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Rosa Luxemburg who became one of Germany’s strongest, most endeared communists. Rosa played a significant role in the German workers movement in the early 20th century as a staunch anti-war activist who correctly criticized WWI as an Imperialist war that would do nothing but harm the working class. This year marks 100 years since her murder, and to this day Rosa Luxemburg remains a brave martyr of the working class and a hero.

Chinese communist Jiang Qing who made large contributions to revolutionary. She played a major part in the Great Proletarian Cultural Revolution, the pinnacle of Socialist revolution, where she used her talent and knowledge of theater to serve the people. Jiang helped create theater and films which encouraged the masses to fight the reactionary thinking of the old world and immersed the masses of China in attacks on the people within the Communist party who attempted to send China on the capitalist road. After Qing’s suicide in prison she was held as hero to the people of China and especially the women who saw their place in society improve dramatically with the new mindset brought on by the cultural revolution.

A short discussion followed where the crowd was asked what revolutionary women they found inspiring. One attendee said Rosa’s strength and dedication helped her stay optimistic about the revolution and uplifted her revolutionary optimism. What does it mean to support the international revolution against capitalism? Some suggested spending money on companies who are ethical, however others in the crowd brought up that there are no ethical corporations under capitalism and that minor lifestyle changes are not revolutionary. To attack capitalism, we must push forward with revolution and organize collectively. Many in the room voiced why they support revolution and how one can organize today, “We have nothing to lose, if everything you vote for can be taken away, so why not fight back as hard as you can?”

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After the discussion we moved outside where a birthday cake was served, and a piñata of Trotsky was hung from a tree to be bashed by attendees with a stick. Children lined up first, but eventually Trotsky was split by energetic attendees.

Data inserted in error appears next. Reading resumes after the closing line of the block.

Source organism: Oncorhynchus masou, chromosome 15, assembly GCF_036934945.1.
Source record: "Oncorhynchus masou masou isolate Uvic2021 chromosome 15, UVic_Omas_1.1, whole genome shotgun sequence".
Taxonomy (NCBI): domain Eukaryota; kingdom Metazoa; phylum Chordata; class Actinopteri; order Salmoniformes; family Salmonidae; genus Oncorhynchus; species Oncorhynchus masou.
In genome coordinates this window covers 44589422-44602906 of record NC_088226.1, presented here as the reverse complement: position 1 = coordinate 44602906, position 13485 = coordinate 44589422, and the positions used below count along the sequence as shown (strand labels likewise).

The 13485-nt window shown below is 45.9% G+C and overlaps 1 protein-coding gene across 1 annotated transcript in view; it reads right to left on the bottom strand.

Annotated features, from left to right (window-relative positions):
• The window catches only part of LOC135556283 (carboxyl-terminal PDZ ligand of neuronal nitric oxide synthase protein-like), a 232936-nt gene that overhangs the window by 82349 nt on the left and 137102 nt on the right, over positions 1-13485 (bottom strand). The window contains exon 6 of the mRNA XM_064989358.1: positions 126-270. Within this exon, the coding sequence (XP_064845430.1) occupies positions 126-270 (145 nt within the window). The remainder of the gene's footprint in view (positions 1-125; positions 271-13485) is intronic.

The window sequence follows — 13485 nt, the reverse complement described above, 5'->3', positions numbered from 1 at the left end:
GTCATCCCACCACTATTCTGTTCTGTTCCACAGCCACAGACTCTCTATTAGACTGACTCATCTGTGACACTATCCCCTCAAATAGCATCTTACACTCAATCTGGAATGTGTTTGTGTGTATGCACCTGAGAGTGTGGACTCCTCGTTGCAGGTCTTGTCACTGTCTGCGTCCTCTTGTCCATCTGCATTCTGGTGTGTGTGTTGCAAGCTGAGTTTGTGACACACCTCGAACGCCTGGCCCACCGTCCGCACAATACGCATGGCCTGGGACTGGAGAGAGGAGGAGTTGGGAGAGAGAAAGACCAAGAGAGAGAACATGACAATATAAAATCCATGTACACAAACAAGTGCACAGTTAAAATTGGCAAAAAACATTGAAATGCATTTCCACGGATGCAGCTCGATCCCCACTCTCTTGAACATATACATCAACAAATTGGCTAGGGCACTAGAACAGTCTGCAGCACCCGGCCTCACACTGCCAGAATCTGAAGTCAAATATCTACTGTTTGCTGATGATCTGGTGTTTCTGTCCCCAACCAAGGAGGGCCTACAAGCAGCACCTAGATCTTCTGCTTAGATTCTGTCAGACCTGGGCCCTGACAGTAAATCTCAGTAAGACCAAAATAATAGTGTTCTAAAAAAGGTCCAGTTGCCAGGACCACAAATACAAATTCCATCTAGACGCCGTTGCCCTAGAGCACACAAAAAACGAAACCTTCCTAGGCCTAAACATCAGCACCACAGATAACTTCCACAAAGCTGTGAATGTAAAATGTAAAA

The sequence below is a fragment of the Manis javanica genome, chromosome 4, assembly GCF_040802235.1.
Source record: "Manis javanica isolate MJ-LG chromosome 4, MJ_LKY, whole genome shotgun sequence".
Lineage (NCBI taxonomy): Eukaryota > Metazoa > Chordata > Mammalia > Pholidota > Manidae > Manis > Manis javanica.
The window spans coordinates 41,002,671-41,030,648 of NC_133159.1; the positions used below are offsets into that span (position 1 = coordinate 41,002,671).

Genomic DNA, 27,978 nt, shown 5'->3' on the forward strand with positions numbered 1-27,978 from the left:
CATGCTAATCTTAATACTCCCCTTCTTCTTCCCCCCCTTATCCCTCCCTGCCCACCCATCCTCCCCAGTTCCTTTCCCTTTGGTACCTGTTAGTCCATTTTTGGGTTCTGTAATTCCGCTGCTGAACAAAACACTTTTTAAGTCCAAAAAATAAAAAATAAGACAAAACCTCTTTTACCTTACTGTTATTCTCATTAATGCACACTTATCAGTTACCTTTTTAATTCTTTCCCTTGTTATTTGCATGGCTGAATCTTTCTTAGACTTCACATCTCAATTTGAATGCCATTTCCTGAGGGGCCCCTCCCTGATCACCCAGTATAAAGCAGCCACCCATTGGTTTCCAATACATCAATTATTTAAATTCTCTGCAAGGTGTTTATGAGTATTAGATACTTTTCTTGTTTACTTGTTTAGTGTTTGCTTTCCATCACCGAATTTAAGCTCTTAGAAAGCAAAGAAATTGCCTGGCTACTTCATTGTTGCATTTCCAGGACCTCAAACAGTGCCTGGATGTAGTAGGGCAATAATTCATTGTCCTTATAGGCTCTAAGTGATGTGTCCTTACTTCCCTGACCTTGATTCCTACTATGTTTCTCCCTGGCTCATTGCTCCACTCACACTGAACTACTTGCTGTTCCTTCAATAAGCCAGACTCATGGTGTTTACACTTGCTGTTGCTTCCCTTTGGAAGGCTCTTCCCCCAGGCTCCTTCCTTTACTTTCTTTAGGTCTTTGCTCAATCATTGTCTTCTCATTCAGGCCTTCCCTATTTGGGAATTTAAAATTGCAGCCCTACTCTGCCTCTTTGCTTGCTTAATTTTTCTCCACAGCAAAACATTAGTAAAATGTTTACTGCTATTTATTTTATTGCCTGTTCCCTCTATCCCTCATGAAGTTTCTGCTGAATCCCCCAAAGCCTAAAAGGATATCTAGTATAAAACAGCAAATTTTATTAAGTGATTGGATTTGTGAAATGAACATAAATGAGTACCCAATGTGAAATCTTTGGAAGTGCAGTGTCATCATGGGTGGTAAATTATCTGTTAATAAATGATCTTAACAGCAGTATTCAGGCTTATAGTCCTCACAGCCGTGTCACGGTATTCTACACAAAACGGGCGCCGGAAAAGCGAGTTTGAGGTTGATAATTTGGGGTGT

The birthday celebration culminated with attendees marching a couple blocks away to where a large mural had been made on an abandoned building. The mural depicted Kahlo holding hands with a PWM militant in the style of her 1939 painting The Two Fridas. A final speech was given on the creation of PWM Austin chapter as a revolutionary fighting women’s organization that upholds the international red banner of class struggle. We’re not a communist organization, and non-communist women are welcome to join our organization, but we follow communist ideals and methods of organizing. This means we are working towards a world without exploitation, without homeless, without imperialism – and we know the only way we achieve this, is to fight for it. We are inspired by our sisters in Mexico, Ecuador, Chile, Brazil and Peru.

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At the event we also released our most recent journal “Fury of Women: Healthcare Addition.” This journal focuses on the reactionary attack on Texas women’s healthcare. STD testing, birth control, and breast cancer treatment are all at risk of being defunded for working class women. Here in the south there is a growing right-winged reactionary wave to ban abortions and we absolutely need to fight for women and their rights! Revolutionary organizations in Austin that believe in our ability to take power from the ruling class, and truly liberate ourselves from capitalism must come together and defend women’s healthcare. Our journal included entries from personal experiences with healthcare in Austin in the form of diary entries, art, and poetry. This journal is currently available for donation on venmo at womens-mvt for $7 (please include your shipping information in a message).


This event was only made possible through the dedication of organized members, who set speech schedules, collectively brought snacks, and created the space where we could discuss Frida as the revolutionary artist she was! We’d like to thank Casa de Resistencia for letting us use their space. They are a neighborhood center for aspiring writers.